• Break it Up
    • Take a break during class. Allow for students to stretch or take a 10 minute break during class.
    • Mix in games, discussions, and other activities to break up the instructional time. This can not only help students stay engaged but it also helps them think about the content in different ways.
      • Create Engaging Quizzes/Games
        • Kahoot (Free) – Make it into a game or a quiz
          • Activity can be played on any online device. Professors can develop questions and have students answer the questions. Students can create gamer tags (or their own unique name) instead of their real names and race to become top ranked and the champion of the game (quiz option will differ in set-up). This encourages students to answer questions correctly by awarding points based on speed and accuracy.
        • Quizizz (Free) - Similar to Kahoots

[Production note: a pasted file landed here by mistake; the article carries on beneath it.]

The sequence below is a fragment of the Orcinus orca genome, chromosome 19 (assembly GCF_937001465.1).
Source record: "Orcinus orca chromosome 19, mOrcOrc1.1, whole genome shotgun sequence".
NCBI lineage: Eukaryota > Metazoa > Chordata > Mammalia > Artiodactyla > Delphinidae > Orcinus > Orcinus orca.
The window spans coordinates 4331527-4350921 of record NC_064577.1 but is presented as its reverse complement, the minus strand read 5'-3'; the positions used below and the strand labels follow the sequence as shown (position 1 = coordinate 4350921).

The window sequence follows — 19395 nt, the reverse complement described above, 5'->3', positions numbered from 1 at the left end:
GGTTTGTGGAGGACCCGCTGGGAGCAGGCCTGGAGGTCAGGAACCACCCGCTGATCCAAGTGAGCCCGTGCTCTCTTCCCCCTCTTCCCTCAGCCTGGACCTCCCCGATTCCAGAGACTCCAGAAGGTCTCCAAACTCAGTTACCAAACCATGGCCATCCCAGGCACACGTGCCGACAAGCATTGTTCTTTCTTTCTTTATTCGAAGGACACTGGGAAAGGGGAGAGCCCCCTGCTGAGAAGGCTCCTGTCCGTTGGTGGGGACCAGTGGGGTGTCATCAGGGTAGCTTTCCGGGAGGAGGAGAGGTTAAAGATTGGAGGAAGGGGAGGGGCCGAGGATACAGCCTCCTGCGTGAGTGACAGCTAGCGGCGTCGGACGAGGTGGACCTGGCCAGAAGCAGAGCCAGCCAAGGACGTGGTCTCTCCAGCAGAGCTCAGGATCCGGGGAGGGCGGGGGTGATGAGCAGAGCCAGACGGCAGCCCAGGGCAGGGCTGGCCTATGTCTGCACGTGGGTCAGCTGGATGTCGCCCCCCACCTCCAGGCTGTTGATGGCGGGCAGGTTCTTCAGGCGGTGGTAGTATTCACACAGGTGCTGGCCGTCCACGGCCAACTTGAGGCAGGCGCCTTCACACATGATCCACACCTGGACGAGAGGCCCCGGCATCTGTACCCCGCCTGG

• Build ‘Outside Class’ Spaces
        • Remote classrooms prevent much of the community-building that occurs before, during, or after the traditional classes. A sense of community that is usually developed between students does not occur as often in remote classes. Create ‘outside spaces’ that are free from content and assessment.
        • Make a “café” discussion board where students can talk freely about current events or common interests.
        • Create a social media page for the class where ideas can be shared.
        • Watch a virtual event together and discuss it afterwards.
  • Have a backup plan!
    • Know how to troubleshoot! Technology can be very tricky at times. For most things, try turning it off and back on again. Check the connections. Is everything plugged in? Is the WiFi connected? Try searching for fixes online, and consider when you will need to reach out to the IT department.
    • Communicate to Students – how will you do this if technology or WiFi fails? Set up procedures for what students should expect after an incident.
    • Use your time – during class time if technology does work – record your lecture and have your students listen/watch it before next class.
    • Know who to call – If you can’t fix the problem, learn who the IT department contact of UMASS, or do you know someone that could help? Make sure you have a contact in place so you can quickly get the problem situated.